Clytra laeviuscula

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Clytra laeviuscula
Chrysomelidae - Clytra laeviuscula-1.JPG
Clytra laeviuscula
Scientific classification
C. laeviuscula
Binomial name
Clytra laeviuscula
Ratzeburg, 1837
  • Clythra fasciata (Fabricius 1837)
  • Clythra laeviuscula (Ratzeburg, 1837)

Clytra laeviuscula, the ant bag beetle, is a species of short-horned leaf beetles belonging to the family Chrysomelidae, subfamily Clytrinae.[1]


They are found in most of Europe, in the eastern part of the Palearctic ecozone and in the Near East.[2]


These beetles inhabit wet forests, sunny forest edges, dry slopes and dry grasslands, but also floodplains and parks.[3]


Clytra laeviuscula can reach a length of 7.5–11.5 millimetres (0.30–0.45 in) and a width of about 4 millimetres (0.16 in).[3] These beetles have elongated bodies and shiny red-orange elytra with four black spots, two larger around the center of the elytra and two smaller on the shoulders. The prothorax is black and shiny.The head and legs are black, as well as the antennae that are quite short.

Clytra laeviuscula can be distinguished from ladybirds (family Coccinellidae) by its more elongated form and by its tarsi (ends of the legs) formed of five parts (three for ladybugs).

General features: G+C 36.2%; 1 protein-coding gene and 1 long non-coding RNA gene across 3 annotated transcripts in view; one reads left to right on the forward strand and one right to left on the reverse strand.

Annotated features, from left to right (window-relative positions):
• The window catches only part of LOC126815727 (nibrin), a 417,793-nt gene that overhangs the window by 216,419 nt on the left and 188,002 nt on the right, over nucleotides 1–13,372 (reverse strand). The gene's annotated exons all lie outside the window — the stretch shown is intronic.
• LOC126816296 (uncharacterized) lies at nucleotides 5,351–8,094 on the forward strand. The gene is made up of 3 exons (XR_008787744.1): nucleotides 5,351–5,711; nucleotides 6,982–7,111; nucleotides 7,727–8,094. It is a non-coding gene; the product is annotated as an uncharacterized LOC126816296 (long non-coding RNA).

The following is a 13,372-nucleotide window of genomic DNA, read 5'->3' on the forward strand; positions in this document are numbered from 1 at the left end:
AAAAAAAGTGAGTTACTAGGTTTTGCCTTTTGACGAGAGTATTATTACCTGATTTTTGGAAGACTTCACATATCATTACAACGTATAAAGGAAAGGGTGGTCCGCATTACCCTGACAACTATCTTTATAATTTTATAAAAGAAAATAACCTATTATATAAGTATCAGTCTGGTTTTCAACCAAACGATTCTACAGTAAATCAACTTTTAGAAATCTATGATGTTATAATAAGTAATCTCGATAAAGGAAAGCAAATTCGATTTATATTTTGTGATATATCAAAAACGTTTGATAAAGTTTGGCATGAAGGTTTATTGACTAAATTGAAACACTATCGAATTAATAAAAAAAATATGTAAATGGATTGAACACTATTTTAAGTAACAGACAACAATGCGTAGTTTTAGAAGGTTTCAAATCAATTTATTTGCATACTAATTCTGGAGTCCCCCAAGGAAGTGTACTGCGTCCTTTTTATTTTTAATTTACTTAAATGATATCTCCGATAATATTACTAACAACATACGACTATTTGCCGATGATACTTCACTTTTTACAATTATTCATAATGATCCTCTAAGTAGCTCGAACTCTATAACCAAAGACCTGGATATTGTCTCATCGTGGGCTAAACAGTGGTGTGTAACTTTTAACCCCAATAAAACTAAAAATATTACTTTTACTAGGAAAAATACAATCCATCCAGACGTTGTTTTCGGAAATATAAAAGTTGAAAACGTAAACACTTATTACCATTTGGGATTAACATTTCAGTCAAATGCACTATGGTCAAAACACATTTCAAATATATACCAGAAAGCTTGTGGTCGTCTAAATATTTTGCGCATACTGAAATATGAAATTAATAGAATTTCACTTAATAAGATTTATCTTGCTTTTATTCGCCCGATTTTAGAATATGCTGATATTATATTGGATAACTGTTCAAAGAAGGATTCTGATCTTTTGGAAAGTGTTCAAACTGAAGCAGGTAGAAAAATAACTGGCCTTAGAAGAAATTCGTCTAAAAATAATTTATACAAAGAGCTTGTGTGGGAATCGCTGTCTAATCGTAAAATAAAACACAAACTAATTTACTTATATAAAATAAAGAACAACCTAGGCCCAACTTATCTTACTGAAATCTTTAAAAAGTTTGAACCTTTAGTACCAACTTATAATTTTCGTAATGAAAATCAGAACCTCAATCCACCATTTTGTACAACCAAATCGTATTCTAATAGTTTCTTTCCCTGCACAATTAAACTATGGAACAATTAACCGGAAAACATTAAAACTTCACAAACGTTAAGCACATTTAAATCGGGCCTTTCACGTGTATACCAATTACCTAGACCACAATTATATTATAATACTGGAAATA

This species is rather similar to Clytra quadripunctata.


Adults occurs frequently from May to August.[3] They are phytophagous. The feed on leaves, flowers and pollen of deciduous trees, mainly of Quercus robur, Salix, Populus, Betula, Fraxinus excelsior, Fagus sylvatica, Dorycnium, Prunus, Ulmus and Corylus avellana.[4] They feed also on pollen of Rosa canina, Polygonum bistorta and Leucanthemum vulgare.[3]

Clytra laeviuscula has a special relationship with ants. The females wrap each egg with their hind legs in a ball of about 2 mm of excrements/feces and leaves it in the vicinity of an anthill. The eggs are taken to the nest by ants, where the larvae made a kind of tube that serves to protect them from ants. They feed on the waste and other detritus left by the ants, on their eggs and on their larvae. The adults usually emerge after about two weeks.[5] The larval cycle lasts about two years.[6]



  1. ^ Biolib
  2. ^ Fauna europaea
  3. ^ a b c d Commanster
  4. ^ BRC - Database of Insects and their Food Plants
  5. ^ Tatyana Robertivna Stefanovska, Edwin E Lewis First Record Of Clytra Laeviuscula Ratzeburg As Potential Insect Pest Of Energy Willow (Salix Viminalis L.) In Ukraine
  6. ^ Mohr, K.H., in eds. Freude, H., Harde, K.W. & Lohse, G.A. (1966) Die kafer Mitteleuropas. 88. Familie: Chrysomelidae 9 95-299:119

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